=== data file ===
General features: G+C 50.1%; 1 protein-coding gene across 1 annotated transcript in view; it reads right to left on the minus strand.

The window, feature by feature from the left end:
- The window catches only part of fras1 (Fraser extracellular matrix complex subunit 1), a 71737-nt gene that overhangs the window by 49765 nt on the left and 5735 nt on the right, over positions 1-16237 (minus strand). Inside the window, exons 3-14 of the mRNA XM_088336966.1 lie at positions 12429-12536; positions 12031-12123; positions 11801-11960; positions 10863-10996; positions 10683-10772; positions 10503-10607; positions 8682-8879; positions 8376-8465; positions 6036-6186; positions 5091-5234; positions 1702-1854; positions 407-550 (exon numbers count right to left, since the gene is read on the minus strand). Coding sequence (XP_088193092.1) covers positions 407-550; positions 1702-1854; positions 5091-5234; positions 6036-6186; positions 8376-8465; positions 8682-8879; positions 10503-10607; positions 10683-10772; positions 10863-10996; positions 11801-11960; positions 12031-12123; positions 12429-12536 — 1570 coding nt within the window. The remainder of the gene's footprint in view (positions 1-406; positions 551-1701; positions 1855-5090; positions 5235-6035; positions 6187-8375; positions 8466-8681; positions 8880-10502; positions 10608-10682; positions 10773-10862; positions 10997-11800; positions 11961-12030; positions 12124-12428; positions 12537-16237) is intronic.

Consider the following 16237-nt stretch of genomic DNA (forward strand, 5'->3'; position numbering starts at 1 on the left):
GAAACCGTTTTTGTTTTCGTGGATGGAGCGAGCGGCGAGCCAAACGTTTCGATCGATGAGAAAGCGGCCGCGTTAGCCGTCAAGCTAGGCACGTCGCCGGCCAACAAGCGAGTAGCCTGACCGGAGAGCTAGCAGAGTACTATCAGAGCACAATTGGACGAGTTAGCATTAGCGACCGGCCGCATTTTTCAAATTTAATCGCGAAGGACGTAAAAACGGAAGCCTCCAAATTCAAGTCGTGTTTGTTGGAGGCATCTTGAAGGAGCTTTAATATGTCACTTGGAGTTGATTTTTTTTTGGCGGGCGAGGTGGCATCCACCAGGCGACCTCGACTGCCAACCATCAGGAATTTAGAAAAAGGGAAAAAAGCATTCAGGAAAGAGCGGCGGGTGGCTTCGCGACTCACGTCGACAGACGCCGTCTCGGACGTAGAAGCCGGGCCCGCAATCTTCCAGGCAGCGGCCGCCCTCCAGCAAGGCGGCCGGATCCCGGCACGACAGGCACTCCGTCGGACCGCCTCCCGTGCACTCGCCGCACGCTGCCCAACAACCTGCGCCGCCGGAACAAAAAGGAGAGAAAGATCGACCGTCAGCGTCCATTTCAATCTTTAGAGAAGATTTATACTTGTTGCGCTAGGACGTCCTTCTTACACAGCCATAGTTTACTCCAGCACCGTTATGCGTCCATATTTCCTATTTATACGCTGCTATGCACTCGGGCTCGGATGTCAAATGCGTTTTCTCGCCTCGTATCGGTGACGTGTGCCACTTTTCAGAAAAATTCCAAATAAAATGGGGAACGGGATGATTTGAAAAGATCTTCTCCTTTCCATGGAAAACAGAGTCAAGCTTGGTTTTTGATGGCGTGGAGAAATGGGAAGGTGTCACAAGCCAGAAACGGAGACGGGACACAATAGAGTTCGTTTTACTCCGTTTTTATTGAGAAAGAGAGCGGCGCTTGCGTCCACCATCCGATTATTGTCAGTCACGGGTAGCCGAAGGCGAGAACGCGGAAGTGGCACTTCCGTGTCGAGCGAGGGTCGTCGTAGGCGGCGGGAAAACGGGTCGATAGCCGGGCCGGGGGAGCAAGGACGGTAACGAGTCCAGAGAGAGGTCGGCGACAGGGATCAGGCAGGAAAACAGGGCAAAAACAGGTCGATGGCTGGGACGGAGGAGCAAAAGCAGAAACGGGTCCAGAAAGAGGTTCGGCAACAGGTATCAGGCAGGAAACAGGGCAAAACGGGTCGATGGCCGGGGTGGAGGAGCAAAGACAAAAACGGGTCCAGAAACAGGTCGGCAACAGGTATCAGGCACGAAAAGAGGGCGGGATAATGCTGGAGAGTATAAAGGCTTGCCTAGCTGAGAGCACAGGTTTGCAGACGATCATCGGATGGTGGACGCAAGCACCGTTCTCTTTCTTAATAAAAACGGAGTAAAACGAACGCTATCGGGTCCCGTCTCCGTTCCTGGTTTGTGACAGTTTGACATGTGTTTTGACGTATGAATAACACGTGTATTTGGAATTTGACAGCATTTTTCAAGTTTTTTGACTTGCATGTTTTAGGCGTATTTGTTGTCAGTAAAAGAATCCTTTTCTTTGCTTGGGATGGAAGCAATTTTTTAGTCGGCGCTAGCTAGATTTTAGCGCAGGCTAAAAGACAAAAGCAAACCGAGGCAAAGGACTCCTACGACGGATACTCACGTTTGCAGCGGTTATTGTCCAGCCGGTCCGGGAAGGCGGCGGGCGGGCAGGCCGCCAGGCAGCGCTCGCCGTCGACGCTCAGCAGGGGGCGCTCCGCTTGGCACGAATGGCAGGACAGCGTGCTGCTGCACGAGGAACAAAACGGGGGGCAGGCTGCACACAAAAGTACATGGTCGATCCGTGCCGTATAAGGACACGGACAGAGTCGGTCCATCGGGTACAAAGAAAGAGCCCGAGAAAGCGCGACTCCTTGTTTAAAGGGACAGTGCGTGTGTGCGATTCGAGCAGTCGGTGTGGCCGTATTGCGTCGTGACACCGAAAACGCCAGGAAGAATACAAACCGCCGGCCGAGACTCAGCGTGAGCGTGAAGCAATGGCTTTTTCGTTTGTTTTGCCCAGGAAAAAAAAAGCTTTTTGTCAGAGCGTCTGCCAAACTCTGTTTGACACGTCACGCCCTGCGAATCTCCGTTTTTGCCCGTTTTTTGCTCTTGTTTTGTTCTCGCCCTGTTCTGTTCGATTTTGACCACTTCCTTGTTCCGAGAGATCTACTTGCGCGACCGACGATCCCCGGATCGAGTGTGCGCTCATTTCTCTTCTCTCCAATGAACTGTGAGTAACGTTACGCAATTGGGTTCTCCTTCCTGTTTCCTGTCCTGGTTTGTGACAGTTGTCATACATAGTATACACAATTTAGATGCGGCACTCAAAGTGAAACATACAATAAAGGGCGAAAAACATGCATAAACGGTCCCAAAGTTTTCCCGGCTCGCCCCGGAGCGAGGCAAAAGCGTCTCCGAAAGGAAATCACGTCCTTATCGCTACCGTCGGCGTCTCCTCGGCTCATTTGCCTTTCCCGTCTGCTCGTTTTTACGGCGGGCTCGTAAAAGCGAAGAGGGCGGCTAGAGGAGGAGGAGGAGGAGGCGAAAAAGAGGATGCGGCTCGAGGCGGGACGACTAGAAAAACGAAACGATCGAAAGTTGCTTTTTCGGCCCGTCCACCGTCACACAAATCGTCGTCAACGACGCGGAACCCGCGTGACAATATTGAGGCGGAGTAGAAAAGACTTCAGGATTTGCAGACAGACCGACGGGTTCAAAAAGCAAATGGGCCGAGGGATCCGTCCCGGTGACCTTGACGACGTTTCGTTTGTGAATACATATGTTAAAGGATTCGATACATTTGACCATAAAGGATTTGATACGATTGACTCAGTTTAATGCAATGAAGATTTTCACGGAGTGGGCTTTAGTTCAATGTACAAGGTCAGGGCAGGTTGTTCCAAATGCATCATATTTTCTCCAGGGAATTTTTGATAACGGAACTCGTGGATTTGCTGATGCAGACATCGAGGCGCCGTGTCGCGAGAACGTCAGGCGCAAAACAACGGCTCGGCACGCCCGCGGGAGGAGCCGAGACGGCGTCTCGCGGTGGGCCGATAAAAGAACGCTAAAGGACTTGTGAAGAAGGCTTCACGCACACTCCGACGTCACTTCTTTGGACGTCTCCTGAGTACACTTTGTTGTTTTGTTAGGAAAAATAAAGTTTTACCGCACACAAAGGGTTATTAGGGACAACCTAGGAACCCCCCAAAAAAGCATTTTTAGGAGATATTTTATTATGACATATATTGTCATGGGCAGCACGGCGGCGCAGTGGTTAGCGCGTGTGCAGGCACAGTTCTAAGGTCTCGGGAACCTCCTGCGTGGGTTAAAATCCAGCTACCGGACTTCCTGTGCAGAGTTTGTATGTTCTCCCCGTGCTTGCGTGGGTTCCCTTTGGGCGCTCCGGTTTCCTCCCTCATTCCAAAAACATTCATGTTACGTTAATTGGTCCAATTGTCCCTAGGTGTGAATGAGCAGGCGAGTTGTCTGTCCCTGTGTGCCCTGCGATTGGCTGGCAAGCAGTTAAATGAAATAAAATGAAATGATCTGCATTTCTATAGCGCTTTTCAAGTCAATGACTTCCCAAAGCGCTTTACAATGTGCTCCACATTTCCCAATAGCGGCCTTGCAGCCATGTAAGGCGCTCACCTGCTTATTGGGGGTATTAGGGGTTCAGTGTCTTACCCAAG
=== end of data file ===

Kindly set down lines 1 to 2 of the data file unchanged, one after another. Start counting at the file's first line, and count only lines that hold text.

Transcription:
General features: G+C 50.1%; 1 protein-coding gene across 1 annotated transcript in view; it reads right to left on the minus strand.

The window, feature by feature from the left end: